They had some coins from the Silk Road (eg from the Greek successor kingdoms) which were more interesting than the boring indigenous Chinese coins, since they had the heads of rulers on them.

There was also a furniture gallery I skimmed through.

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Screen set in stand with removable dyed ivory-inlaid panel.

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Throne chair. Qing.
These are ridiculously big and thus must be uncomfortable to sit on since you can't rest on their backs (probably to convey the impression of size on the part of the ruler and emphasising his grandeur). Though they're probably good for making out due to their size.

There was a gallery dedicated just to Jade.

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Jade Haldberds (!)

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Jade wine vessel with design of scarlet bird holding ring in mouth, stamping on tiger. W. Han. 206-8AD.

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Arhat, boy with flowers, Song Dancer. Liao.

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Belt ornament with dragon, deer designs. Ming.

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Ornament with turtle and crane, hunting. Yuan.

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Brushholder with 9 old men. Qianglong reign.

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Mountain with figures. Qianlong reign.

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"Our splendid and glorious Chinese civilization is the result of the integration of various nationalities that have lived in China. Due to varying social conditions and means of livelihood, the different nationalities in China have developed quite diverse cultures. The unique features of each culture are best expressed through their decorative arts. The numerous different artifacts, often magnificently colored, exhibit diverse skills and reflect the flavor of each culture's rich and varied lifestyle. The unusual and original arts and crafts of the minority cultures have made great contributions to the culture and art of the Chinese nation."
Propaganda. Naturally, no mention was made of the oppression of the minorities by past and present governments.

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Men's salmon skin jacket and trousers with applique. Hezhen people, Heilongjiang. Late 20th c.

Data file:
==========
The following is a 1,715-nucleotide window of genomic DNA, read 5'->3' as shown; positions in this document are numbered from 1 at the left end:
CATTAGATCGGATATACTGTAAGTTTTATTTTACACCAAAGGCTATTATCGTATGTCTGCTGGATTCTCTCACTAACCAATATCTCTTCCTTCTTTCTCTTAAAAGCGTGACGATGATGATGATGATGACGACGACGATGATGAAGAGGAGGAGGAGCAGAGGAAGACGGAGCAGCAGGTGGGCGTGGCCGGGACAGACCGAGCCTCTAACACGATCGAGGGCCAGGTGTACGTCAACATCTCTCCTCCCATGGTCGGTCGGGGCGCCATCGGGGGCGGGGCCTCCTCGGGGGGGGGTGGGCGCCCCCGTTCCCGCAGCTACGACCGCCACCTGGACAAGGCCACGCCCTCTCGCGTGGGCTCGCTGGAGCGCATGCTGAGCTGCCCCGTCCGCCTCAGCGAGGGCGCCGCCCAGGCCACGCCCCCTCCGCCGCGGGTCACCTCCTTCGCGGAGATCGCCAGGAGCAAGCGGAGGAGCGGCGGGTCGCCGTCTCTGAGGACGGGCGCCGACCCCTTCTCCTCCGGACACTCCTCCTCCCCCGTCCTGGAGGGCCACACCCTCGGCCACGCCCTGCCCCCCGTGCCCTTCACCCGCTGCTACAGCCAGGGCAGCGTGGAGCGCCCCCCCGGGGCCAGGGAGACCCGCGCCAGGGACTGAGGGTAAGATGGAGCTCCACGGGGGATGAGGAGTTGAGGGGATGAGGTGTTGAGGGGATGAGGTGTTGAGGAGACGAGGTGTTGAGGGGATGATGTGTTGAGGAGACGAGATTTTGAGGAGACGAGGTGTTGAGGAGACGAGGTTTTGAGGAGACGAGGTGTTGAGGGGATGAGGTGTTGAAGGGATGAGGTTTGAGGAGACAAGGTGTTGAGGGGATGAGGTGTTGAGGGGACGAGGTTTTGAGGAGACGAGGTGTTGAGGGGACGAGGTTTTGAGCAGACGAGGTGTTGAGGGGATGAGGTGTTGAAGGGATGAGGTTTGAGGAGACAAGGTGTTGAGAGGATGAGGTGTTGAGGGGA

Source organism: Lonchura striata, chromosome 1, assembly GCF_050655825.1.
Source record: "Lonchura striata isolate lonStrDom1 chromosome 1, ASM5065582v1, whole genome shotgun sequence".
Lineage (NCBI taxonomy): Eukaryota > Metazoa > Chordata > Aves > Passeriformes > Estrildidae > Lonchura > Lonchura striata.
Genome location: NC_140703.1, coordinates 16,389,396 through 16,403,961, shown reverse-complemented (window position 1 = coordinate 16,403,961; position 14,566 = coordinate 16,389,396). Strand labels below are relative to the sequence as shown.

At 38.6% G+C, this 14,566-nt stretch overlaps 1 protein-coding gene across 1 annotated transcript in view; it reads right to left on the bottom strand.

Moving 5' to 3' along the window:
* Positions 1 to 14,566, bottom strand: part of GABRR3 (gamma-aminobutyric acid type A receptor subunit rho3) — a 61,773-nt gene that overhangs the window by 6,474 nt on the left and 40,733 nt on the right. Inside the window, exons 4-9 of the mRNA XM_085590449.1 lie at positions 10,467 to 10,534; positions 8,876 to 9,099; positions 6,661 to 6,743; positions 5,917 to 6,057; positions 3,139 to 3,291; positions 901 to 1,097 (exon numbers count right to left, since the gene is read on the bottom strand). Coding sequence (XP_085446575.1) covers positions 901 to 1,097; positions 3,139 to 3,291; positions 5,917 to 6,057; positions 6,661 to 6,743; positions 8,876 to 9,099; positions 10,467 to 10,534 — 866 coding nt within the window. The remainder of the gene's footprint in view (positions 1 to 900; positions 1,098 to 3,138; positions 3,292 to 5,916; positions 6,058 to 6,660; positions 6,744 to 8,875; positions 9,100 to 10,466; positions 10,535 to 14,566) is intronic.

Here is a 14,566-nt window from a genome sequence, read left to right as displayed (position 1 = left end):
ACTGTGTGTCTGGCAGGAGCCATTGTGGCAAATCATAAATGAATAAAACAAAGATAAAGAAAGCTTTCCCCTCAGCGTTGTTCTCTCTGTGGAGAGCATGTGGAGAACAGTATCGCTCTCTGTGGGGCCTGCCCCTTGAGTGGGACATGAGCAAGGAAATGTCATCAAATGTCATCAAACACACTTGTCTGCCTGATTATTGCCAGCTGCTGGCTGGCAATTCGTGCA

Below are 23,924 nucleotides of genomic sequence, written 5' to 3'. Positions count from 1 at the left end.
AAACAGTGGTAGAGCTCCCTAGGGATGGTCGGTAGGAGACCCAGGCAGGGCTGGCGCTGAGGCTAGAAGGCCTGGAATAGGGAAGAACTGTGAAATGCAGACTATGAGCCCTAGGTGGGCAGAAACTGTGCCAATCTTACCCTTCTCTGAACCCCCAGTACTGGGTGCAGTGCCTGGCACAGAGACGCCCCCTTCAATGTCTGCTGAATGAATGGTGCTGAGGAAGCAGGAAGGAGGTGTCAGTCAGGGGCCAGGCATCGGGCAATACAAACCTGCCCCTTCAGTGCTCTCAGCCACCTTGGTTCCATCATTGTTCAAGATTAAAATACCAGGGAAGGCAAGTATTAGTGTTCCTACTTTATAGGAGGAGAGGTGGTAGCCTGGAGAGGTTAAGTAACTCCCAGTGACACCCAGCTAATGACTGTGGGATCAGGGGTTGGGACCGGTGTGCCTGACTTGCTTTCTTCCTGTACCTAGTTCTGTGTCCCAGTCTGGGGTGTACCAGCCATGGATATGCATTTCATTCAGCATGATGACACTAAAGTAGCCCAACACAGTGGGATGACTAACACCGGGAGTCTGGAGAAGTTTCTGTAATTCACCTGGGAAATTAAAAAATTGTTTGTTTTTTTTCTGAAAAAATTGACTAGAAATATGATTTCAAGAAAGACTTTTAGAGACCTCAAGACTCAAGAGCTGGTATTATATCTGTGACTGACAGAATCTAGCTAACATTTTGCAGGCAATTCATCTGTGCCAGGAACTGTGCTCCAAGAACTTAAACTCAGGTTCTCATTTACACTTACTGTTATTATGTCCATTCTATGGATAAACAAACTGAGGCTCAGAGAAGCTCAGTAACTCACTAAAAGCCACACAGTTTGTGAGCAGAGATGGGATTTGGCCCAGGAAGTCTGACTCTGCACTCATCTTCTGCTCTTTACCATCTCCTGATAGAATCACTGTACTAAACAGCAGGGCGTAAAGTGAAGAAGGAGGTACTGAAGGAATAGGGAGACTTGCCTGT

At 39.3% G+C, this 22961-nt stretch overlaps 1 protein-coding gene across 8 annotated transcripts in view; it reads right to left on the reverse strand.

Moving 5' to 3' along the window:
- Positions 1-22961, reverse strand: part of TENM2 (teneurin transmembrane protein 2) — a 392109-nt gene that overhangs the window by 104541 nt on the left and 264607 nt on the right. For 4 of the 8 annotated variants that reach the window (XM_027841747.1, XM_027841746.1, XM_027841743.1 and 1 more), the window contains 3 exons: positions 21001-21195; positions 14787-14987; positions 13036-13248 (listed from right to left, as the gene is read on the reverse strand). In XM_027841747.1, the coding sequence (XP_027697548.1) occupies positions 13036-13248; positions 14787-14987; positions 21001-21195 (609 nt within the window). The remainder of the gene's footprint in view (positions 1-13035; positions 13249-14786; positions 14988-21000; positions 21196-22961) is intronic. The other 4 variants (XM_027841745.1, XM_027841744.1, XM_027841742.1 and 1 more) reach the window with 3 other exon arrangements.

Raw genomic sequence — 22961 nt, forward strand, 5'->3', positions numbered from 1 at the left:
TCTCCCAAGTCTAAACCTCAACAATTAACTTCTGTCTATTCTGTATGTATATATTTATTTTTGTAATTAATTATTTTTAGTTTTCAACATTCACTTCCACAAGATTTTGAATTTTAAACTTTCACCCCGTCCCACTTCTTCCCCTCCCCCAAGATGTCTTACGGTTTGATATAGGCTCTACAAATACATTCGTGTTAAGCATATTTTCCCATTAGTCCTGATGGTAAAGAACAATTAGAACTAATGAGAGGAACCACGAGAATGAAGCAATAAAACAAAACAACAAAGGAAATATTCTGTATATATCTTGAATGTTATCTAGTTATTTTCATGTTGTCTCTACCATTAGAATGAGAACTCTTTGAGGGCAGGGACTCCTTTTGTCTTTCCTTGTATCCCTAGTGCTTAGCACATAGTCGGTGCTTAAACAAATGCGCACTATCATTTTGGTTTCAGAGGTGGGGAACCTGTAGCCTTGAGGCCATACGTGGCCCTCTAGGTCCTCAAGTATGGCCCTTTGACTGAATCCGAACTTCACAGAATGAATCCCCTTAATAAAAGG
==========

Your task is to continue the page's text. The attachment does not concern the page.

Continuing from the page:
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Man's wool coat. Lhaha nationality. Chayu, Tibet. Late 20th c.

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Gilt copper ushnishavijaya, Bronze buddha. Tibet. Qing.

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Tibetan silver bound long red copper horns. Late 20th c.

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Miao jewelry

They claimed that among almost all minorities, the articles for daily use were of a decorative nature. I suspect exoticisation of the Other.

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Tibetan masks

Then there was the final instalment of American Art.

Yuskavage's Transference portrait of my shrink in her starched nightgown with my face and her hair, 1995 was very wth.

Basquiat's Man from Naples, 1982 was just grafitti.

We then left the museum to walk to Fuxing Park and the French Concession.

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Buildings near some park

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Ducks

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Pond

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The ducks were very tame and didn't shy away from us. One even picked at a chicken bone (ugh).

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Ducks again

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Park

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Bamboo at knee level

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魅力轻熟女 - 'Sexy Woman Child magazine'. The Chinese below reads: "Pay $15 and be happy for 30 days"